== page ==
A Nuclear Energy Stock
You may not have heard of BWX Technologies (BWXT) before because they only began trading in 2015 when the company was spun-off out of another energy company called Babcock & Wilcox Enterprises Inc (BW) which went bankrupt in 2000 and seems to have had problems ever since. (Today, BWXT sports a market cap of nearly $5 billion while BW is just barely over $100 million.) The below historical timeline shows how they arrived to where they are today as a result of acquiring several companies following the spinoff.
Today, BWX Technologies claims to be “the only manufacturer of large reactor components in North America,” though at the present time, 75% of their revenues come from being the “sole manufacturer of naval nuclear reactors for U.S. submarines and aircraft carriers.” In addition to powering the spread of freedom in global waters – what they refer to as their Nuclear Operations Group (NOG), and one that constitutes the majority of their revenues today – the company also has two other business segments, one of which is nuclear power.
The company’s aim to diversify their revenue streams so they’re not overly reliant on the U.S. Navy as a key customer becomes apparent when looking at their latest investor deck. In December of 2016, they acquired “GE Hitachi Nuclear Energy Canada” which doubled the size of their Nuclear Power Group (NPG) while giving them some international exposure as well. Just over 85% of the NPG revenues now come from Canada, a segment that has a huge backlog due to a large portfolio of refurbishing projects that extend past 2030.
As you can see, NPG revenues have been experiencing meaningful growth, and if that growth trajectory is maintained, will become a meaningful portion of their revenues within a few years’ time. This segment also expects to see growth with the 2018 acquisition of a medical isotopes business. BWXT is working on building a generator that will produce isotopes that are used globally in more than 30 million medical procedures each year. The isotopes will be generated from natural molybdenum, rather than enriched uranium targets, reducing environmental impact. An article by Word Nuclear news last year talks about the whole thing in greater detail. Pending FDA approvals, the first revenues from this business are expected in Q1 2021.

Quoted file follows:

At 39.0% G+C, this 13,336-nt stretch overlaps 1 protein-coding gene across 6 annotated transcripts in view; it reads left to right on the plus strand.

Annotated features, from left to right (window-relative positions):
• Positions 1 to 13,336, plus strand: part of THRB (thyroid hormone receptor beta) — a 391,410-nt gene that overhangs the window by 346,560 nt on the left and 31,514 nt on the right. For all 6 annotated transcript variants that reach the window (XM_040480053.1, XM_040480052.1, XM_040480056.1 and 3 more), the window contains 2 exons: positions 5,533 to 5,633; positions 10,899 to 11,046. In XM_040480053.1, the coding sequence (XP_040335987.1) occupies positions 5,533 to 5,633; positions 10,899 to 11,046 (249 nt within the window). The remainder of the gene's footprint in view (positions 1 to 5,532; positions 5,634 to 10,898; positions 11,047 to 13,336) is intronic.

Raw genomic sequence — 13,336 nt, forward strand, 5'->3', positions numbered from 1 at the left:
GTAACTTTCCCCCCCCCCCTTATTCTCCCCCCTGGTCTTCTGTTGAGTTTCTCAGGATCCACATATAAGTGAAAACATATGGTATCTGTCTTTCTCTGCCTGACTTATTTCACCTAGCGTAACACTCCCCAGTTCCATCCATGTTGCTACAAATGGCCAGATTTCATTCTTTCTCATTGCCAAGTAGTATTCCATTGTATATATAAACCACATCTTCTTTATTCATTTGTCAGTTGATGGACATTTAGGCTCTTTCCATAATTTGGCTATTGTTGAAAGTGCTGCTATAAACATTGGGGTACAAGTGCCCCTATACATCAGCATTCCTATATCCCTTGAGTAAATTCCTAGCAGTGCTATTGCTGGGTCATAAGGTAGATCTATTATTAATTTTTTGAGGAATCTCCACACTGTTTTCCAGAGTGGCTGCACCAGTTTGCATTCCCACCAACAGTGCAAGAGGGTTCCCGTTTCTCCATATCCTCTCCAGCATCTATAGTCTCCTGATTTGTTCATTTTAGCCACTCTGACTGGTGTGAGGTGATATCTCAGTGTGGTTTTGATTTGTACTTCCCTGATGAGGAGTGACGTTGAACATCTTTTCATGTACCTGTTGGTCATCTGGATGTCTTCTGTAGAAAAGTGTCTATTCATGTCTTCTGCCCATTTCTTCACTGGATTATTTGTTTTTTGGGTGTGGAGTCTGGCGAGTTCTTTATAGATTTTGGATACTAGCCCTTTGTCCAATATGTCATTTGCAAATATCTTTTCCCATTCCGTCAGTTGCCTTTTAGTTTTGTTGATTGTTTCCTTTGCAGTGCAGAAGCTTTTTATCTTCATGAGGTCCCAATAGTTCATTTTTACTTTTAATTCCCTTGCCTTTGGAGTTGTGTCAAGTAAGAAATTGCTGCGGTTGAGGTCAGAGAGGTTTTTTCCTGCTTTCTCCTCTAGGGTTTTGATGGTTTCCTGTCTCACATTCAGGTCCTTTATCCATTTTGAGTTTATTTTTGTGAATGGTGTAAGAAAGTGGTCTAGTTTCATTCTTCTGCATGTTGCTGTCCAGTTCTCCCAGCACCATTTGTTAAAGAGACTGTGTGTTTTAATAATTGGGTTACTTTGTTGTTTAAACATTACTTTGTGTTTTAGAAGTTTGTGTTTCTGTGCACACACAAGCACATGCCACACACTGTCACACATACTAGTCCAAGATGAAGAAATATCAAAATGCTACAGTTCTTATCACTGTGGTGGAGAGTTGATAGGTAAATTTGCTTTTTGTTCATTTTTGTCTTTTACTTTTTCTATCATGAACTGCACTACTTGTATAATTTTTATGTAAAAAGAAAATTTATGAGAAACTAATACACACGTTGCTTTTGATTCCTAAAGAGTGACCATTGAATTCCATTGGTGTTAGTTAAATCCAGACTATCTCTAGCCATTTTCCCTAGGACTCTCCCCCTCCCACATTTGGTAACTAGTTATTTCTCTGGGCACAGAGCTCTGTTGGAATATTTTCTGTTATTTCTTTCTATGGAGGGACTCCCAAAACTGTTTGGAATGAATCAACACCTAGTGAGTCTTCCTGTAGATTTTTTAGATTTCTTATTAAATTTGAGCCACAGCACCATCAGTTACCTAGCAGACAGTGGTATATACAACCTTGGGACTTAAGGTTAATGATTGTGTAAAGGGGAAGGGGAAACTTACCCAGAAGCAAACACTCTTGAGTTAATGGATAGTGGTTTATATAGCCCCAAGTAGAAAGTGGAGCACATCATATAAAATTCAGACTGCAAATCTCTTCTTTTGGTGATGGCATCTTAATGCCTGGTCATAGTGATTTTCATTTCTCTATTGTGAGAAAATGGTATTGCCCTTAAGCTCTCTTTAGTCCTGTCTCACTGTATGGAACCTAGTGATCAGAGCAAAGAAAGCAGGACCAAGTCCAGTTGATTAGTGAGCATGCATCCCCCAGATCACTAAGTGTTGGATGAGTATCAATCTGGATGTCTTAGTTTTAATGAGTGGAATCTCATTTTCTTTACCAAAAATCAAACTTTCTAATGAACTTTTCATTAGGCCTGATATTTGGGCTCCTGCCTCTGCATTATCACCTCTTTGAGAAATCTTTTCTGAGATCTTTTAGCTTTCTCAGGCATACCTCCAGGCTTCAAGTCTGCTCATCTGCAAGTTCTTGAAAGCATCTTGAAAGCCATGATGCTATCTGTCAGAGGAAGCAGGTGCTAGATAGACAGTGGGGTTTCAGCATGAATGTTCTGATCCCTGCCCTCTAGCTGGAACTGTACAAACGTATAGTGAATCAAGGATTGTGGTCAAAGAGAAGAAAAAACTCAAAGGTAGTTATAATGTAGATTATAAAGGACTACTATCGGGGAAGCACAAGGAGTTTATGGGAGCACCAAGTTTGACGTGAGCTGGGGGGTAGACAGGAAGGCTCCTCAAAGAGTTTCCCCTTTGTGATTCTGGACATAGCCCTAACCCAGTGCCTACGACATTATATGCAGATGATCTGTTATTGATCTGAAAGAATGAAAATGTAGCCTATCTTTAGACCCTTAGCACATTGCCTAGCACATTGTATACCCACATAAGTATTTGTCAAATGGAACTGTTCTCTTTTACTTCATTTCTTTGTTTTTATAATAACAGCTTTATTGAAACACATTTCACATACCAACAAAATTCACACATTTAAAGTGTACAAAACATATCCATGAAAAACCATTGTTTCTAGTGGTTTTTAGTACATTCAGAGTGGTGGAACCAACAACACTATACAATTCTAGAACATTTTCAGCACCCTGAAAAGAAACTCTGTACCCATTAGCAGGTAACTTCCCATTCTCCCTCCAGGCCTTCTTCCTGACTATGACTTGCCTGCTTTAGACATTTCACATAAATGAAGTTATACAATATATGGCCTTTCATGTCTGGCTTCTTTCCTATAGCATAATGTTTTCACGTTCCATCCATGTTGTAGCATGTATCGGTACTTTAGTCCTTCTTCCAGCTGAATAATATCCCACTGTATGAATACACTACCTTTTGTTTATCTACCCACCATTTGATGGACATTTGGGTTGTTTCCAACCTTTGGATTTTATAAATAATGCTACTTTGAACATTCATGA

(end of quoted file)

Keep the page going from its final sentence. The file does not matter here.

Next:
Finally, we have the Nuclear Services Group (NSG) which makes up a very small chunk of the company’s revenues at the moment but has 500 employees that are still doing some interesting work. We first learned about BWT Technologies while attending last year’s SpaceCom 2018 Expo in Houston where they talked about their Nuclear Thermal Propulsion (NTP) project which belongs to the NSG segment. (Tired of all the acronyms yet?) The NTP project is funded by a three-year $18.8 million contract with NASA that aims to build a rocket engine that can help us get to Mars so we can get the hell out of here before the sun consumes the earth in one million years’ time.
The real potential of the NSG group seems to be all the contracts they have been winning to do management and operations work at nuclear facilities and environmental cleanup work. Look at the size of the contracts they’ve been landing over the past several years. (Included in the below list is the aforementioned NASA nuclear rocket engine contract.)
There aren’t many options to invest in nuclear energy, at least when it comes to U.S. traded stocks, which was the main focus of this article. BWT wasn’t trading at the time of the Fukushima Daiichi nuclear disaster, but you can bet the stock would have reacted to that news in a negative way. Then again, maybe that would also be positive news for their nuclear services group since they would be sent in to clean up the whole mess? There’s no way of telling, but you just need to be aware of the risks associated with stocks that work in industries where the environment can change very quickly, whether that’s for political, regulatory, or natural reasons.